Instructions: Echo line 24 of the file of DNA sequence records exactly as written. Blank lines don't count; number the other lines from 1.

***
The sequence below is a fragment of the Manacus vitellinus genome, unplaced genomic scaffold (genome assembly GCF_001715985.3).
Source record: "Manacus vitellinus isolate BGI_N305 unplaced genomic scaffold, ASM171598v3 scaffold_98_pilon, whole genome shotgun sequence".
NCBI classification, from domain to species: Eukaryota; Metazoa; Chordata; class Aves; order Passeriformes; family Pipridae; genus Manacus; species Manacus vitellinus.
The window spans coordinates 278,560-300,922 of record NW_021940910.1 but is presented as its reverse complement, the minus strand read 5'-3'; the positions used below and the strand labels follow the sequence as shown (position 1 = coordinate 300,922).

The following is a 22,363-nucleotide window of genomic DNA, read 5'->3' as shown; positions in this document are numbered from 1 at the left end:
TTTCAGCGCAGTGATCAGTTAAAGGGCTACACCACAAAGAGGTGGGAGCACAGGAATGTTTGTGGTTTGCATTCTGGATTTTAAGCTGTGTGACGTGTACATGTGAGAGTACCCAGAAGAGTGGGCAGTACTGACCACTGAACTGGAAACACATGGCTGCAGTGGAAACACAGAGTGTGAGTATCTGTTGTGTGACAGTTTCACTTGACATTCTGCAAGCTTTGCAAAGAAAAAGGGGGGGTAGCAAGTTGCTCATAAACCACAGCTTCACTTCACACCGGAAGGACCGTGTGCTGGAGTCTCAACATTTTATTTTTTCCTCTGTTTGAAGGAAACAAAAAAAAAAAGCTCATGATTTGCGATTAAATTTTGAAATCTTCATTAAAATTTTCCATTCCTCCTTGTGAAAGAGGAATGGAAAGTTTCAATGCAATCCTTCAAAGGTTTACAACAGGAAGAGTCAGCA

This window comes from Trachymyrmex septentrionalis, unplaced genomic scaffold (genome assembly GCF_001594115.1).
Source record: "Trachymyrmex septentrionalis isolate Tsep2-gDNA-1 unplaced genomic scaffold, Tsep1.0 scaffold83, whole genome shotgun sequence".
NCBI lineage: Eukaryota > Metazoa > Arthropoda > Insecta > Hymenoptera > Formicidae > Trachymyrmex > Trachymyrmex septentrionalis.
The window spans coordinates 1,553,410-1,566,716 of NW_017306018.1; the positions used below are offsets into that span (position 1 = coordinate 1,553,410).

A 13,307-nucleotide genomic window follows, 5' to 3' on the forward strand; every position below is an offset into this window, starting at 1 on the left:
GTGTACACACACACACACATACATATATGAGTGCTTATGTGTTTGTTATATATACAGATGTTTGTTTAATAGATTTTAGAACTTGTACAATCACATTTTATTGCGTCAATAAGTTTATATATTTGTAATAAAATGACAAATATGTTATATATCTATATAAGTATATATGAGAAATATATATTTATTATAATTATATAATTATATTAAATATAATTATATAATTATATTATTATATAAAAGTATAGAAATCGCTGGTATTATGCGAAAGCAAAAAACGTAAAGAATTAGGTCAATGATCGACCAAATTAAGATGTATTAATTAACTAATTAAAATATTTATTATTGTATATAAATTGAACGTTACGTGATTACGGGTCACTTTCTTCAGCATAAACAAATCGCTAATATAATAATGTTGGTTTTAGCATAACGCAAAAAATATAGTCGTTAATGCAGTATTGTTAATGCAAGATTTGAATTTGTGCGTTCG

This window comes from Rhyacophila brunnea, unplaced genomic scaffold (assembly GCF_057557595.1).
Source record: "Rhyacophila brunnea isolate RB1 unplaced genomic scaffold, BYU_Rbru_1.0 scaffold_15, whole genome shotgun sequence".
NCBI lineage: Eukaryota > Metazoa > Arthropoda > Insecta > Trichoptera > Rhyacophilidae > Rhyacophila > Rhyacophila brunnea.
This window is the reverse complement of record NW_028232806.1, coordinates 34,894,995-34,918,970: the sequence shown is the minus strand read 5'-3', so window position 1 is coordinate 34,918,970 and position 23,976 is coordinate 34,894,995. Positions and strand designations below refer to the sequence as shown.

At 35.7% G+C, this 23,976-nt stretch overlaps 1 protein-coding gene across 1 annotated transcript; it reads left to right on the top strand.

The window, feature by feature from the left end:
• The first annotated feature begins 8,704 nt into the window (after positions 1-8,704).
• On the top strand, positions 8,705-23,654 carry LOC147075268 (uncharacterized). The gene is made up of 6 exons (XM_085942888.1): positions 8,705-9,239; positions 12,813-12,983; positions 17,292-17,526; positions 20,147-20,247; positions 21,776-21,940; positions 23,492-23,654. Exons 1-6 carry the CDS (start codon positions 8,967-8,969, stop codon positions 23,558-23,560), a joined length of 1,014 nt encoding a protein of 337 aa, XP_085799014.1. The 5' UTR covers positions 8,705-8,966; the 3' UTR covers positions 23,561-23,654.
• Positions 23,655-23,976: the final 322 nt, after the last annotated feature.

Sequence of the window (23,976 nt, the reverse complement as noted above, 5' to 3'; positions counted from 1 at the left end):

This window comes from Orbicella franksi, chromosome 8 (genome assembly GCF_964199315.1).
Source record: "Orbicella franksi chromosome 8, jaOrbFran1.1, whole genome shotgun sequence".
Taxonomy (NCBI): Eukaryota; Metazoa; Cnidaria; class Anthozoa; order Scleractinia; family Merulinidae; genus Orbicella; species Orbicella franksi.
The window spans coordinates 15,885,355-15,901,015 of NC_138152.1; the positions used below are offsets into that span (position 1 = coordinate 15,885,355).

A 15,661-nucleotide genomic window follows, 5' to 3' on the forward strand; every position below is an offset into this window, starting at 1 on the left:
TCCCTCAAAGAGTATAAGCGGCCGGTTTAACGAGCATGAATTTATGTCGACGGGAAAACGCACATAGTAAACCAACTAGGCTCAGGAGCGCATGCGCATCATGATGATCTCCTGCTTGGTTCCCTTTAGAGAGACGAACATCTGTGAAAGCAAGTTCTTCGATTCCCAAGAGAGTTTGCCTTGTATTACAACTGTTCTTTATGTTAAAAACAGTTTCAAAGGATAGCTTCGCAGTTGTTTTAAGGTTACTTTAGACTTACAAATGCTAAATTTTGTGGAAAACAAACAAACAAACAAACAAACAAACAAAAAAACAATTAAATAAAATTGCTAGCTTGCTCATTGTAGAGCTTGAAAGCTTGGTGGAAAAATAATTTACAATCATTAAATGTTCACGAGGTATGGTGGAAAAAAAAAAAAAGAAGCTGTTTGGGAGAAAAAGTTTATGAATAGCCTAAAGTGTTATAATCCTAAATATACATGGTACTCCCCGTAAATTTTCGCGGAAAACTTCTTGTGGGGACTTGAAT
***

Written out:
Source record: "Orbicella franksi chromosome 8, jaOrbFran1.1, whole genome shotgun sequence".